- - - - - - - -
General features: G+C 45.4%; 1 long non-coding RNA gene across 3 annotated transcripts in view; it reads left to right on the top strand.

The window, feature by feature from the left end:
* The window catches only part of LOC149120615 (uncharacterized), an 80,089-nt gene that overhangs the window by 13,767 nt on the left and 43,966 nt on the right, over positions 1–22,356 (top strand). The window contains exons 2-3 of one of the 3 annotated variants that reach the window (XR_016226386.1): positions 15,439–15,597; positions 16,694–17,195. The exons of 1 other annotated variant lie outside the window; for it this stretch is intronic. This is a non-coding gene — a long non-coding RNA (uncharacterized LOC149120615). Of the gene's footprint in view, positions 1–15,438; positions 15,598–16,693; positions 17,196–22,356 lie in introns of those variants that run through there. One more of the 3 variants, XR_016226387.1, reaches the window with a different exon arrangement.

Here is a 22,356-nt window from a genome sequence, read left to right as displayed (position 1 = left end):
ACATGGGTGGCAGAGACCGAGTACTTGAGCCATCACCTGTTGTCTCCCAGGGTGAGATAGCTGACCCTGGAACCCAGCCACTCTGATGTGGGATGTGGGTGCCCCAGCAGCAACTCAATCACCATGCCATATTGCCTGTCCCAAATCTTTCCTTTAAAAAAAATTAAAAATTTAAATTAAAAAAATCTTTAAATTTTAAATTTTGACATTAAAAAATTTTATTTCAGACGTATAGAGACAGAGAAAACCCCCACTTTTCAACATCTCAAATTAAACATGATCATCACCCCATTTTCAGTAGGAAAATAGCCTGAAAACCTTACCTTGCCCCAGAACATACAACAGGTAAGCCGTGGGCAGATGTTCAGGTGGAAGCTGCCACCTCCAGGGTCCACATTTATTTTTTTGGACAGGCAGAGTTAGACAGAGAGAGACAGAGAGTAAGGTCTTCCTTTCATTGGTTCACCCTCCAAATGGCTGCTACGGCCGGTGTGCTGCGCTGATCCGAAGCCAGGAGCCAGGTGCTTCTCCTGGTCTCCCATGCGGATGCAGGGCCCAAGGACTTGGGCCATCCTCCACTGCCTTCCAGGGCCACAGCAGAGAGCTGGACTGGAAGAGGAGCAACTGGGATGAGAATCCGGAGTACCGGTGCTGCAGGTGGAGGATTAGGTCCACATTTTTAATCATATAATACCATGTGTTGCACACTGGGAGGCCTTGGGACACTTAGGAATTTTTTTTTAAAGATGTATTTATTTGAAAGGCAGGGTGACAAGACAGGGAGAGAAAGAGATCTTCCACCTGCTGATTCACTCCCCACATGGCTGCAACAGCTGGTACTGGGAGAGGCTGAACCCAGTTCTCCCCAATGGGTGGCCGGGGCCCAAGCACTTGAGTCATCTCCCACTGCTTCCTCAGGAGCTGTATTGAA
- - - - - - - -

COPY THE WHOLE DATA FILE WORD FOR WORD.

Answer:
General features: G+C 45.4%; 1 long non-coding RNA gene across 3 annotated transcripts in view; it reads left to right on the top strand.

The window, feature by feature from the left end:
* The window catches only part of LOC149120615 (uncharacterized), an 80,089-nt gene that overhangs the window by 13,767 nt on the left and 43,966 nt on the right, over positions 1–22,356 (top strand). The window contains exons 2-3 of one of the 3 annotated variants that reach the window (XR_016226386.1): positions 15,439–15,597; positions 16,694–17,195. The exons of 1 other annotated variant lie outside the window; for it this stretch is intronic. This is a non-coding gene — a long non-coding RNA (uncharacterized LOC149120615). Of the gene's footprint in view, positions 1–15,438; positions 15,598–16,693; positions 17,196–22,356 lie in introns of those variants that run through there. One more of the 3 variants, XR_016226387.1, reaches the window with a different exon arrangement.

Here is a 22,356-nt window from a genome sequence, read left to right as displayed (position 1 = left end):
ACATGGGTGGCAGAGACCGAGTACTTGAGCCATCACCTGTTGTCTCCCAGGGTGAGATAGCTGACCCTGGAACCCAGCCACTCTGATGTGGGATGTGGGTGCCCCAGCAGCAACTCAATCACCATGCCATATTGCCTGTCCCAAATCTTTCCTTTAAAAAAAATTAAAAATTTAAATTAAAAAAATCTTTAAATTTTAAATTTTGACATTAAAAAATTTTATTTCAGACGTATAGAGACAGAGAAAACCCCCACTTTTCAACATCTCAAATTAAACATGATCATCACCCCATTTTCAGTAGGAAAATAGCCTGAAAACCTTACCTTGCCCCAGAACATACAACAGGTAAGCCGTGGGCAGATGTTCAGGTGGAAGCTGCCACCTCCAGGGTCCACATTTATTTTTTTGGACAGGCAGAGTTAGACAGAGAGAGACAGAGAGTAAGGTCTTCCTTTCATTGGTTCACCCTCCAAATGGCTGCTACGGCCGGTGTGCTGCGCTGATCCGAAGCCAGGAGCCAGGTGCTTCTCCTGGTCTCCCATGCGGATGCAGGGCCCAAGGACTTGGGCCATCCTCCACTGCCTTCCAGGGCCACAGCAGAGAGCTGGACTGGAAGAGGAGCAACTGGGATGAGAATCCGGAGTACCGGTGCTGCAGGTGGAGGATTAGGTCCACATTTTTAATCATATAATACCATGTGTTGCACACTGGGAGGCCTTGGGACACTTAGGAATTTTTTTTTAAAGATGTATTTATTTGAAAGGCAGGGTGACAAGACAGGGAGAGAAAGAGATCTTCCACCTGCTGATTCACTCCCCACATGGCTGCAACAGCTGGTACTGGGAGAGGCTGAACCCAGTTCTCCCCAATGGGTGGCCGGGGCCCAAGCACTTGAGTCATCTCCCACTGCTTCCTCAGGAGCTGTATTGAA